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Most common mistakes Spanish speakers make when communicating in English – Part 5
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“Thanks for call!” or “Sorry for forget the homework!” One of the more frustrating topics for English learners is gerunds (-ing endings) versus infinitives (unconjugated verbs). While most native speakers will understand you when you say “sorry for forget the homework,” it still sounds pretty awkward. Again, like many aspects of English, there is no clear cut formula or rule for remembering which phrases use gerunds and which ones use infinitives. It’s one of those things that you need to memorize and internalize bit by bit. Thanks for remembering to study, and sorry for not having a better explanation for you!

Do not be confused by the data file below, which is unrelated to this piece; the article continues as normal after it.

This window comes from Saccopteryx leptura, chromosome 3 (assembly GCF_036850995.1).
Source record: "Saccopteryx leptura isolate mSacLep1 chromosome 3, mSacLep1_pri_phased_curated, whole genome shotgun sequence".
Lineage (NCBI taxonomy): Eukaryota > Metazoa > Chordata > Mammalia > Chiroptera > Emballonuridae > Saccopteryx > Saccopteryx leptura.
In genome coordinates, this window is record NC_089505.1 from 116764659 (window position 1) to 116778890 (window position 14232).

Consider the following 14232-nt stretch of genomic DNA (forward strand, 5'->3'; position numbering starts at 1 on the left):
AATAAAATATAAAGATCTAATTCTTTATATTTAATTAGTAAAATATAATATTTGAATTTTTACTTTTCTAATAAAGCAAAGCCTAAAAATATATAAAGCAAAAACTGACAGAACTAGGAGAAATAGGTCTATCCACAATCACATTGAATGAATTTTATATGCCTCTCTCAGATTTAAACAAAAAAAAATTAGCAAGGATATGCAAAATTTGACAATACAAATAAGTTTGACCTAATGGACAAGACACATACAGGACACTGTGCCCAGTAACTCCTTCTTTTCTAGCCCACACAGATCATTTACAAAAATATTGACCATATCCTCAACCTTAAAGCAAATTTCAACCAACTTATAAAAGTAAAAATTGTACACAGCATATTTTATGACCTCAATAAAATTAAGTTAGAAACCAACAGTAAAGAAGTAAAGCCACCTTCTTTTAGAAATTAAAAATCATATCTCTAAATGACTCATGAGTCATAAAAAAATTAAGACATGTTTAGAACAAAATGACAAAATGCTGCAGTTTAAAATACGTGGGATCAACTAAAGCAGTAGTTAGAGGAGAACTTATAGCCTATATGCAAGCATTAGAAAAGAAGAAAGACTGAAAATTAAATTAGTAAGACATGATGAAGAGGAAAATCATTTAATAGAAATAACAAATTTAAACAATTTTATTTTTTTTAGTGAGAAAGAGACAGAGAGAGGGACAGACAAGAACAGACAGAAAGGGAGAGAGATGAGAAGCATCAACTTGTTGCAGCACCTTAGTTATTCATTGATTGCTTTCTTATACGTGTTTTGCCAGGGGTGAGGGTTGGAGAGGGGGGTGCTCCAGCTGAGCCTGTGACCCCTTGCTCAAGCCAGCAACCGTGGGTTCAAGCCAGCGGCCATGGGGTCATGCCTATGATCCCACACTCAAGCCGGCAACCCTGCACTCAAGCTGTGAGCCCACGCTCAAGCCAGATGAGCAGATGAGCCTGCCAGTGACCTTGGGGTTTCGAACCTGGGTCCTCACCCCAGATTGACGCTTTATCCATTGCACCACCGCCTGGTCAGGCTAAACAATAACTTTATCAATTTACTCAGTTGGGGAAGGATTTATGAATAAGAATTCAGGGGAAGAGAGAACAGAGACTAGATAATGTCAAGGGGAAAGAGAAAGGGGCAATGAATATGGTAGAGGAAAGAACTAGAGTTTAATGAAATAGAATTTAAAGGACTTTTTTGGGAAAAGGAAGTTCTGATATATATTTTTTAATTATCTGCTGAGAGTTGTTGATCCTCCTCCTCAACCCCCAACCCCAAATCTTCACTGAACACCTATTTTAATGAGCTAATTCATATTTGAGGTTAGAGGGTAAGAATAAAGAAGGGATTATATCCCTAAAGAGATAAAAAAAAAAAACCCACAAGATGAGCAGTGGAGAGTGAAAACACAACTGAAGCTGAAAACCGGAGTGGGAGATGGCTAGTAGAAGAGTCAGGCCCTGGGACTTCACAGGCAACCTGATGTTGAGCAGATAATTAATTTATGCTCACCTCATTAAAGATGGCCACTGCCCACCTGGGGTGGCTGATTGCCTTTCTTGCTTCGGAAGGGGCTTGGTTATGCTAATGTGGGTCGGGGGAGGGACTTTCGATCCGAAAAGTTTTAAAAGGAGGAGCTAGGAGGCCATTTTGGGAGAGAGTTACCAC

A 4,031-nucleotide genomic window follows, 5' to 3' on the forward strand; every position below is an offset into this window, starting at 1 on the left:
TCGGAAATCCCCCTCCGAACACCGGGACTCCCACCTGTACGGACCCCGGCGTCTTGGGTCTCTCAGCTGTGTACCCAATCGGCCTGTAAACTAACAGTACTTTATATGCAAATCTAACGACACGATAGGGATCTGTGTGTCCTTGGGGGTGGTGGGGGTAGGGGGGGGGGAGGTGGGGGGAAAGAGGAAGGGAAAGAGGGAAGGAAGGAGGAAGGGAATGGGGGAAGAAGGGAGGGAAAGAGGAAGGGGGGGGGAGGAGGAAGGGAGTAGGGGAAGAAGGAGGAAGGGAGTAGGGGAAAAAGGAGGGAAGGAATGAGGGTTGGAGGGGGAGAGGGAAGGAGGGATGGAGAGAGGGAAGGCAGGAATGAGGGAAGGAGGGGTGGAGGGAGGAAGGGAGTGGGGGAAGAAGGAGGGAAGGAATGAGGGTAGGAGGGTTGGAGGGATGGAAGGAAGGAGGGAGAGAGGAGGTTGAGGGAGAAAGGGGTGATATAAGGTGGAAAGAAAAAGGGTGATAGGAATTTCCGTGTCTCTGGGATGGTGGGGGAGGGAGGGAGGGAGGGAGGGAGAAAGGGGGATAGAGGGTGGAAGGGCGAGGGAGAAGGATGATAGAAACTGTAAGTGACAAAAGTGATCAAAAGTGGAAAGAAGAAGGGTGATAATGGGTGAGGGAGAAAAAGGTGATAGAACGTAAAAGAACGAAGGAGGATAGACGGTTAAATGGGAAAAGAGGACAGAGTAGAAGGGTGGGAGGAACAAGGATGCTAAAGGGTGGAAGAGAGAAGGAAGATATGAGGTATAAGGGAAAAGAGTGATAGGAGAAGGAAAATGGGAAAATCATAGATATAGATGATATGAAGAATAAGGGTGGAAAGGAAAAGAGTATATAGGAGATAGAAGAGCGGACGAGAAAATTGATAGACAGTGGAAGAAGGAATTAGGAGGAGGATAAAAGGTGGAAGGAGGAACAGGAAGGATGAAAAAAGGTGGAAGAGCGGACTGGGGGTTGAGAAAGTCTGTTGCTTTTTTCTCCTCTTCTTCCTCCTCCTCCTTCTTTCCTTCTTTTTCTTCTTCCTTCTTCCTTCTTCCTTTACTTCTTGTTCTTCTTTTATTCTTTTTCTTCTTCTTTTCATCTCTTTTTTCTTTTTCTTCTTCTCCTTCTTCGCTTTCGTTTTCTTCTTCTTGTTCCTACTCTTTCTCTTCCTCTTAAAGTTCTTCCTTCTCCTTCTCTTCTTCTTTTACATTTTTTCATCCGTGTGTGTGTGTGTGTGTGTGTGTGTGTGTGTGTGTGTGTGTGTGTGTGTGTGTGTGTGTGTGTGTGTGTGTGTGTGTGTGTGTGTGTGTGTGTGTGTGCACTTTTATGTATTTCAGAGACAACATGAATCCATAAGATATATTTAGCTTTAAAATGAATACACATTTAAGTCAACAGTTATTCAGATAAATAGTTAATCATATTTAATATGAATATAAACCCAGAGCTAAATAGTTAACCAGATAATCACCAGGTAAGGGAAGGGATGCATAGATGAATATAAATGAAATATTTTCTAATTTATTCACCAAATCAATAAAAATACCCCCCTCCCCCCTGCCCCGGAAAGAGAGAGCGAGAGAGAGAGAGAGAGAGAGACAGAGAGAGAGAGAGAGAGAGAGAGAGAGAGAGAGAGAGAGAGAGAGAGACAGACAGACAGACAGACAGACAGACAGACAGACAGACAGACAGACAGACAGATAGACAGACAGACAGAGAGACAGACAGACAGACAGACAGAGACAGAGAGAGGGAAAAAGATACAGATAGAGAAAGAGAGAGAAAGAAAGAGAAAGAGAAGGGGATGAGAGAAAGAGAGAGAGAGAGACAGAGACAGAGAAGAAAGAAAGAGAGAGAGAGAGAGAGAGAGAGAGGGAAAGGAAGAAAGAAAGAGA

“Where is John?” → “I don’t know where is he.” Sentence structure in English is not easy. This is especially true when using some common expressions such as “Do you know…X?” Many students have trouble with what are called embedded questions, which are highlighted below in parenthesis. Some examples of these… He doesn’t know (where are we). → incorrect He doesn’t know (where we are) → correct. He asked me (how difficult was it.) → incorrect He asked me (how difficult it was) → correct Do you know (where does he work?) → incorrect Do you know (where he works?) → correct
“Thanks god that meeting was cancelled” The expression gracias a dios is common in both Spanish and English. However, many students incorrectly conjugate the verb when using this phrase. In English, we use this as a command, so you should always say “Thank god” without the S.